Post media reports of Toshiba being in negotiations to sell its PC business to Taiwan-based Asustek Computer, the firm has issued a statement denying it. The Japanese firm said it was not in talks with any company to sell the unit.
According to a report by Nikkei, Lenovo Group too had shown interest in the PC unit.
Toshiba has previously said that it is looking to sell the PC business, as per a Reuters report.
The news agency said that the firm’s PC business amounted for just 3.5 percent of Toshiba’s net revenue in April-September of 84.1 billion yen ($747 million).
The firm has been consumed by financial crisis, which has primarily surfaced from its now bankrupt US nuclear unit. Earlier in September, it had agreed to sell its chip unit, Toshiba Memory, in an $18 billion deal to a group led by Bain Capital, Reuters reported.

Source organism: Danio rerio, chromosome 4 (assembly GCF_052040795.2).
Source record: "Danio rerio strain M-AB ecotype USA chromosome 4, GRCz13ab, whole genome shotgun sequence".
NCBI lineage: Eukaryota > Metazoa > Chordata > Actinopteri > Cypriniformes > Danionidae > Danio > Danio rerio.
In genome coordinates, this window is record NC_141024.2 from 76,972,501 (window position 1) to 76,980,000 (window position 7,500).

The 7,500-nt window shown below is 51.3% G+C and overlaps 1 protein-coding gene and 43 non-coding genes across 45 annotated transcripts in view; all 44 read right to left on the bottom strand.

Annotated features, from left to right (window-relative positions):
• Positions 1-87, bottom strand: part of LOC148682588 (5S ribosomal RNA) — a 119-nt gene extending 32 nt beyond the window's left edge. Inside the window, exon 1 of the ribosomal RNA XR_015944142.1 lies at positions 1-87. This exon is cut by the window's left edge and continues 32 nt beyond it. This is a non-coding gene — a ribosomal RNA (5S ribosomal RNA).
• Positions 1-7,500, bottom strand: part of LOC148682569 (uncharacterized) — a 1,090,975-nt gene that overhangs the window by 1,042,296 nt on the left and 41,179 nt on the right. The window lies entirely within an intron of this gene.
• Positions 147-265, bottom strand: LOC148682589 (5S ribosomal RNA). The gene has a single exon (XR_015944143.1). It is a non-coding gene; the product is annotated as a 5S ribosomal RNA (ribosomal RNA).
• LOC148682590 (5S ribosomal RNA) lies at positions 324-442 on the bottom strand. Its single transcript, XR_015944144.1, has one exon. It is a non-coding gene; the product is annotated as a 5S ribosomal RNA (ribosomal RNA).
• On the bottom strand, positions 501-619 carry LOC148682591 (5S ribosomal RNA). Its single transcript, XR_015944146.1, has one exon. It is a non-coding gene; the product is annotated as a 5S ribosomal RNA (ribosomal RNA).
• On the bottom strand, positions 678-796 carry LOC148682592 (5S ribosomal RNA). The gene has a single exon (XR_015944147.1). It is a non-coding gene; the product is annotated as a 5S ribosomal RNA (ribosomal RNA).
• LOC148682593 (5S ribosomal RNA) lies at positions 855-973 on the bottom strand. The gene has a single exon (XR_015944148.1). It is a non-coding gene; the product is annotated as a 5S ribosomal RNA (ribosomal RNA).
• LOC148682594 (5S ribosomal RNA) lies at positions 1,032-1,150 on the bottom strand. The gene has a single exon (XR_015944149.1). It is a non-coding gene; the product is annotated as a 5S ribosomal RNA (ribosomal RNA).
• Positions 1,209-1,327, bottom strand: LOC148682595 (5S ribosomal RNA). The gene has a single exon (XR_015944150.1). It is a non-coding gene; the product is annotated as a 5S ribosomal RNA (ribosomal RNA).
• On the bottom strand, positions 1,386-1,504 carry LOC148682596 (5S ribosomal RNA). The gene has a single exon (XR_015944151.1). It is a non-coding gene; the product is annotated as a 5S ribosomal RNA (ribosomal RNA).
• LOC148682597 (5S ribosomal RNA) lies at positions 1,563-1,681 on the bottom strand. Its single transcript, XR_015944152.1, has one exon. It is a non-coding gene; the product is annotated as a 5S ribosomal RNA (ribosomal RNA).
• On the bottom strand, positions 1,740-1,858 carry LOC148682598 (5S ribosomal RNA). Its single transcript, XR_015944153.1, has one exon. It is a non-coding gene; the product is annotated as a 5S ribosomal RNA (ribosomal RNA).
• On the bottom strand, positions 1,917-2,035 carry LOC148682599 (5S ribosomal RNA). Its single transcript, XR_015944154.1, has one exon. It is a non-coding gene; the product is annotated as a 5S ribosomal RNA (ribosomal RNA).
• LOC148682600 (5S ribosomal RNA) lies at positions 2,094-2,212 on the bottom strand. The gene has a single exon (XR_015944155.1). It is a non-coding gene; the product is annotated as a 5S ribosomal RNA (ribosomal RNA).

However, “a highly competitive and contentious auction process” has delayed finalising the buyer, which means Toshiba may not get the required anti-trust clearance by the financial year end in March.
According to Reuters, “without funds from the sale, it is likely to end the year in negative net worth for a second year in a row, putting pressure on the Tokyo Stock Exchange to delist it.”
To ensure this doesn’t happen, the firm is hoping to raise 600 billion yen ($5.3 billion) by presenting new shares in a third-party allotment, said Reuters. “The firm aims to finalise the capital injection by the end of the year to allow for shareholder approval,” said a source familiar with the matter to Reuters.
Toshiba reaffirmed its stance on Friday that it was aiming to close the chip unit deal by the end of March, said Reuters. Earlier this week, the firm had reportedly said that it would sell its television unit to China’s Hisense Group for 12.9 billion yen ($115 million).